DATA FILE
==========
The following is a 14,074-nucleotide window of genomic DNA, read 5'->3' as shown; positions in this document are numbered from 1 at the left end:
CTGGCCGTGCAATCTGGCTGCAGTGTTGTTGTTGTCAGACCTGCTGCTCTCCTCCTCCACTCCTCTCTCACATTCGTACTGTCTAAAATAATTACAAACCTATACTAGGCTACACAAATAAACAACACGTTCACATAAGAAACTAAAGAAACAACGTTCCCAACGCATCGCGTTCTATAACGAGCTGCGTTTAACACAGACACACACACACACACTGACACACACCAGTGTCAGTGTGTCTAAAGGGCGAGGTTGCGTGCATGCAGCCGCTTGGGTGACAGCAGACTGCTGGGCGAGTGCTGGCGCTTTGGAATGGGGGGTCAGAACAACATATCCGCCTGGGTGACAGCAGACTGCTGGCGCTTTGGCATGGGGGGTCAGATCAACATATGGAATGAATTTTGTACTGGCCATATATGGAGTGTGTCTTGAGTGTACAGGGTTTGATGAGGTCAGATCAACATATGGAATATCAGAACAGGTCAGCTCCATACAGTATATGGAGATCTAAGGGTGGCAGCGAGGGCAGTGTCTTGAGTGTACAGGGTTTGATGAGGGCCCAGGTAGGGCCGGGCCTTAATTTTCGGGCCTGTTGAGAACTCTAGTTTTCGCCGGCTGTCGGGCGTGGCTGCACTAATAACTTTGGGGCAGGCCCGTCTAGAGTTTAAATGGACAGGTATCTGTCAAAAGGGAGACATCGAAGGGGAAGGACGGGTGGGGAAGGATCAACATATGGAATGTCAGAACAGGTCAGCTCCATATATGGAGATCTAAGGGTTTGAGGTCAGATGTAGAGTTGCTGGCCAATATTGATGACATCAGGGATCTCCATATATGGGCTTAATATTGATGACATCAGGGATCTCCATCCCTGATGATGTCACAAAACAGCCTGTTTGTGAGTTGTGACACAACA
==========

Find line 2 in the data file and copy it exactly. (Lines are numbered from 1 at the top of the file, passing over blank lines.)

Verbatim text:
CTGGCCGTGCAATCTGGCTGCAGTGTTGTTGTTGTCAGACCTGCTGCTCTCCTCCTCCACTCCTCTCTCACATTCGTACTGTCTAAAATAATTACAAACCTATACTAGGCTACACAAATAAACAACACGTTCACATAAGAAACTAAAGAAACAACGTTCCCAACGCATCGCGTTCTATAACGAGCTGCGTTTAACACAGACACACACACACACACTGACACACACCAGTGTCAGTGTGTCTAAAGGGCGAGGTTGCGTGCATGCAGCCGCTTGGGTGACAGCAGACTGCTGGGCGAGTGCTGGCGCTTTGGAATGGGGGGTCAGAACAACATATCCGCCTGGGTGACAGCAGACTGCTGGCGCTTTGGCATGGGGGGTCAGATCAACATATGGAATGAATTTTGTACTGGCCATATATGGAGTGTGTCTTGAGTGTACAGGGTTTGATGAGGTCAGATCAACATATGGAATATCAGAACAGGTCAGCTCCATACAGTATATGGAGATCTAAGGGTGGCAGCGAGGGCAGTGTCTTGAGTGTACAGGGTTTGATGAGGGCCCAGGTAGGGCCGGGCCTTAATTTTCGGGCCTGTTGAGAACTCTAGTTTTCGCCGGCTGTCGGGCGTGGCTGCACTAATAACTTTGGGGCAGGCCCGTCTAGAGTTTAAATGGACAGGTATCTGTCAAAAGGGAGACATCGAAGGGGAAGGACGGGTGGGGAAGGATCAACATATGGAATGTCAGAACAGGTCAGCTCCATATATGGAGATCTAAGGGTTTGAGGTCAGATGTAGAGTTGCTGGCCAATATTGATGACATCAGGGATCTCCATATATGGGCTTAATATTGATGACATCAGGGATCTCCATCCCTGATGATGTCACAAAACAGCCTGTTTGTGAGTTGTGACACAACA